I’ve written about R-squared before and I’ve concluded that it’s not as intuitive as it seems at first glance. It can be a misleading statistic because a high R-squared is not always good and a low R-squared is not always bad. I’ve even said that R-squared is overrated and that the standard error of the estimate (S) can be more useful.

Even though I haven’t always been enthusiastic about R-squared, that’s not to say it isn’t useful at all. For instance, if you perform a study and notice that similar studies generally obtain a notably higher or lower R-squared, you should investigate why yours is different because there might be a problem.

In this blog post, I look at five reasons why your R-squared can be too high. This isn’t a comprehensive list, but it covers some of the more common reasons.

## Is A High R-squared Value a Problem?

A very high R-squared value is not necessarily a problem. Some processes can have R-squared values that are in the high 90s. These are often physical process where you can obtain precise measurements and there's low process noise.

You'll have to use your subject area knowledge to determine whether a high R-squared is problematic. Are you modeling something that is inherently predictable? Or, not so much? If you're measuring a physical process, an R-squared of 0.9 might not be surprising. However, if you're predicting human behavior, that's way too high!

Compare your study to similar studies to determine whether your R-squared is in the right ballpark. If your R-squared is too high, consider the following possibilities. To determine whether any apply to your model specifically, you'll have to use your subject area knowledge, information about how you fit the model, and data specific details.

## Reason 1: R-squared is a biased estimate

The R-squared in your regression output is a biased estimate based on your sample—it tends to be too high. This bias is a reason why some practitioners don’t use R-squared at all but use adjusted R-squared instead.

R-squared is like a broken bathroom scale that tends to read too high. No one wants that! Researchers have long recognized that regression’s optimization process takes advantage of chance correlations in the sample data and inflates the R-squared.

Adjusted R-squared does what you’d do with that broken bathroom scale. If you knew the scale was consistently too high, you’d reduce it by an appropriate amount to produce a weight that is correct on average.

Adjusted R-squared does this by comparing the sample size to the number of terms in your regression model. Regression models that have many samples per term produce a better R-squared estimate and require less shrinkage. Conversely, models that have few samples per term require more shrinkage to correct the bias.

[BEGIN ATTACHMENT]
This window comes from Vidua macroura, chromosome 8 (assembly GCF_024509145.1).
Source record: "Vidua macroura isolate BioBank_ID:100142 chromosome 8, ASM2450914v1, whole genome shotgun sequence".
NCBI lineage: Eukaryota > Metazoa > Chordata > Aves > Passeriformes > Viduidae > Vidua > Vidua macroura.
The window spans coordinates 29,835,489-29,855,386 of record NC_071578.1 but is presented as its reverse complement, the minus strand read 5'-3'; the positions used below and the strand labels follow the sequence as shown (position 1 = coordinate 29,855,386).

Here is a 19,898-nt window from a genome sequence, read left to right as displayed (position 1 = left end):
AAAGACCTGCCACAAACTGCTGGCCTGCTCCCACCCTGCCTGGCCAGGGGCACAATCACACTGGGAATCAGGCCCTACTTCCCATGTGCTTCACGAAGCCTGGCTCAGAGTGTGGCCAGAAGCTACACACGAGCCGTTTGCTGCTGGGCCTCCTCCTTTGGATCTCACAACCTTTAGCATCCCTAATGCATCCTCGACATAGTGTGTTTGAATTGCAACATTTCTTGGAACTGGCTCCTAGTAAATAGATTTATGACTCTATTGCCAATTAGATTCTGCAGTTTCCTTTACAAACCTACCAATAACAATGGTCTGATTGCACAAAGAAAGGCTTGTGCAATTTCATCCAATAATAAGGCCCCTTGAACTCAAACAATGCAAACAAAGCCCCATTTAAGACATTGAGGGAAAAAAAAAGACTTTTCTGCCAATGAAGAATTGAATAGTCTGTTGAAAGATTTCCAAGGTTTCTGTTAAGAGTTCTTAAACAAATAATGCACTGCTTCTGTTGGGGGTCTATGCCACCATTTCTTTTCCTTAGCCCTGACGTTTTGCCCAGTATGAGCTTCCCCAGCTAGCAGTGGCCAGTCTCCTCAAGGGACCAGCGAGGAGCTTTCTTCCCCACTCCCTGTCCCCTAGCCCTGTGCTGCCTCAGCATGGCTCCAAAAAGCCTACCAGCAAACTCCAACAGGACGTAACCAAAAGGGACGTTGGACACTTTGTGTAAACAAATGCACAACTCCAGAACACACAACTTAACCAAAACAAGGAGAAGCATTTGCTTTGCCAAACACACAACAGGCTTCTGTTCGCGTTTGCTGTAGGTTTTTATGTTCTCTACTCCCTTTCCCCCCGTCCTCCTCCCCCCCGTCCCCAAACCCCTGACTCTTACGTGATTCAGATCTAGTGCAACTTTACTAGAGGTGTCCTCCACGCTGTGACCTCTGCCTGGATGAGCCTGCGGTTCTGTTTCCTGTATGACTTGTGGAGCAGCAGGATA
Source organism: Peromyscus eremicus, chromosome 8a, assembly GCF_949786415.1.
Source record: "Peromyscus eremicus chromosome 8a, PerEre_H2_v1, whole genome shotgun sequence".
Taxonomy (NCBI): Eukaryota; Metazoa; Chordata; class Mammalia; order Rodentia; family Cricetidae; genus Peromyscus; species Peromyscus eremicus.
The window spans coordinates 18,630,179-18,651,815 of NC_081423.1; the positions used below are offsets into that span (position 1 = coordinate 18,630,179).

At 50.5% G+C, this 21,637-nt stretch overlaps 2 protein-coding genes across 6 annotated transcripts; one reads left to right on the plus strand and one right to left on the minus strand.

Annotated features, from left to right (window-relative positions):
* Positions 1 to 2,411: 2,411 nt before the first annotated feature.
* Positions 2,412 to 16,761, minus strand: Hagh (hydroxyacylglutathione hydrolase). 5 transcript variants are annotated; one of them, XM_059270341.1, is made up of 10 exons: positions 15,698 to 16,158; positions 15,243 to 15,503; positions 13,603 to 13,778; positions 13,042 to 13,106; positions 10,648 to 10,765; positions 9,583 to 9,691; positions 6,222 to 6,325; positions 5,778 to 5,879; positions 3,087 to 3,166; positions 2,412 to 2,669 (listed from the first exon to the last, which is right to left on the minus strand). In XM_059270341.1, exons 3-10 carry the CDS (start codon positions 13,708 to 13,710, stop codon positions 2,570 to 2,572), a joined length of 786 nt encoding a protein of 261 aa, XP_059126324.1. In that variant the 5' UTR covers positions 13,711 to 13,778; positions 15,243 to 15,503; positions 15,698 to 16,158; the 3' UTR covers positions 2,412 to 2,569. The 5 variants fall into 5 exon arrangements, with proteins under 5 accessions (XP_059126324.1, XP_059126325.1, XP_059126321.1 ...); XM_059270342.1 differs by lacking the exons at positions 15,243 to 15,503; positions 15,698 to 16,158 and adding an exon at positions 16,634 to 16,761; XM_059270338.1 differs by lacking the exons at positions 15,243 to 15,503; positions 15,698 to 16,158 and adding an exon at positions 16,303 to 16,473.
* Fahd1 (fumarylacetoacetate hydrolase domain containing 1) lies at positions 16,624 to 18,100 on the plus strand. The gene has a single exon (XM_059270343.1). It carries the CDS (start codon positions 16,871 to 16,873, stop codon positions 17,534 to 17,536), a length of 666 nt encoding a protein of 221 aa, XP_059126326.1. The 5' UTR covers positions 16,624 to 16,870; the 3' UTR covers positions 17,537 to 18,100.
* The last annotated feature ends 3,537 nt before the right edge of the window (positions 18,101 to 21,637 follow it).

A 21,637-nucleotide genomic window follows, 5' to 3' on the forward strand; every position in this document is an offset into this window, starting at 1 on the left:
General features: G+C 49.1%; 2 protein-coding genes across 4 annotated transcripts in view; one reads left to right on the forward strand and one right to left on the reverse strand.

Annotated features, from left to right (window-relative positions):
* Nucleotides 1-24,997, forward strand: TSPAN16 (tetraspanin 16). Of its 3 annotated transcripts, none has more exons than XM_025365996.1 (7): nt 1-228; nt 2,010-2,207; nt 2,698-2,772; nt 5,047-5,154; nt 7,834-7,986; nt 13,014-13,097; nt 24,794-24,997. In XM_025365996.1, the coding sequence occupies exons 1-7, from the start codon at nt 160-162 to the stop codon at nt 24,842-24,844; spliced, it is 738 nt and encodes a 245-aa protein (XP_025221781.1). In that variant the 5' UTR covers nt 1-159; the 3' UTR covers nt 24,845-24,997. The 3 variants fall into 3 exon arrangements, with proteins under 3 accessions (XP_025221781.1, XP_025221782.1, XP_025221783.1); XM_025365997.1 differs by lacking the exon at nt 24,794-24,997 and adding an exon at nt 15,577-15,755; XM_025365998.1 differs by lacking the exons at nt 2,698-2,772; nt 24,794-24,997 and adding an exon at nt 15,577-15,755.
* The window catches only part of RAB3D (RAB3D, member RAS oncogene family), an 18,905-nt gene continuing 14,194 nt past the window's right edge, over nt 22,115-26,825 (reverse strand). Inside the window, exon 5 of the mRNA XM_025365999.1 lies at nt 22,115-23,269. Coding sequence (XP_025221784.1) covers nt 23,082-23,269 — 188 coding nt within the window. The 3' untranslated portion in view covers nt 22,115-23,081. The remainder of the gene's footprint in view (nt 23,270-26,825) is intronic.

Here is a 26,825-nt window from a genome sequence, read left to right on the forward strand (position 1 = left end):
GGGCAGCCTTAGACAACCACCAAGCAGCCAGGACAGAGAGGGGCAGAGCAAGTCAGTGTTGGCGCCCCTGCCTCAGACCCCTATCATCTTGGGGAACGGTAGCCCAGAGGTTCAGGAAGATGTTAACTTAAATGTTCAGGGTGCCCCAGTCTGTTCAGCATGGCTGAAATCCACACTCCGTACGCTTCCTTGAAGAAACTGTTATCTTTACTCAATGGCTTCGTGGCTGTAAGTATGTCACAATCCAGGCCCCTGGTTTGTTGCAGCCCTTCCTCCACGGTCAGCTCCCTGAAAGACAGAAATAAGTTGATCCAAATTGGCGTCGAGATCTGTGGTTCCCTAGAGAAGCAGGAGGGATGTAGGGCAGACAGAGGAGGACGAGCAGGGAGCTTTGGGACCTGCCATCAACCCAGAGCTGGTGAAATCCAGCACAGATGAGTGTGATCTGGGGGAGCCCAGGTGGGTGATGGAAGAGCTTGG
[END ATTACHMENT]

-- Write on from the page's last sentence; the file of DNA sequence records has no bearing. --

For more information, read my posts about Adjusted R-squared and R-squared shrinkage.

## Reason 2: You might be overfitting your model

An overfit model is one that is too complicated for your data set. You’ve included too many terms in your model compared to the number of observations. When this happens, the regression model becomes tailored to fit the quirks and random noise in your specific sample rather than reflecting the overall population. If you drew another sample, it would have its own quirks, and your original overfit model would not likely fit the new data.

Adjusted R-squared doesn't always catch this, but predicted R-squared often does. Read my post about the dangers of overfitting your model.

## Reason 3: Data mining and chance correlations

If you fit many models, you will find variables that appear to be significant but they are correlated only by chance. While your final model might not be too complex for the number of observations (Reason 2), problems occur when you fit many different models to arrive at the final model. Data mining can produce high R-squared values even with entirely random data!

Before performing regression analysis, you should already have an idea of what the important variables are along with their relationships, coefficient signs, and effect magnitudes based on previous research. Unfortunately, recent trends have moved away from this approach thanks to large, readily available databases and automated procedures that build regression models.

For more information, read my post about using too many phantom degrees of freedom.

## Reason 4: Trends in Panel (Time Series) Data

If you have time series data and your response variable and a predictor variable both have significant trends over time, this can produce very high R-squared values. You might try a time series analysis, or including time related variables in your regression model, such as lagged and/or differenced variables. Conveniently, these analyses and functions are all available in Minitab statistical software.

## Reason 5: Form of a Variable

It's possible that you're including different forms of the same variable for both the response variable and a predictor variable. For example, if the response variable is temperature in Celsius and you include a predictor variable of temperature in some other scale, you'd get an R-squared of nearly 100%! That's an obvious example, but you can have the same thing happening more subtlety.

For more information about regression models, read my post about How to Choose the Best Regression Model.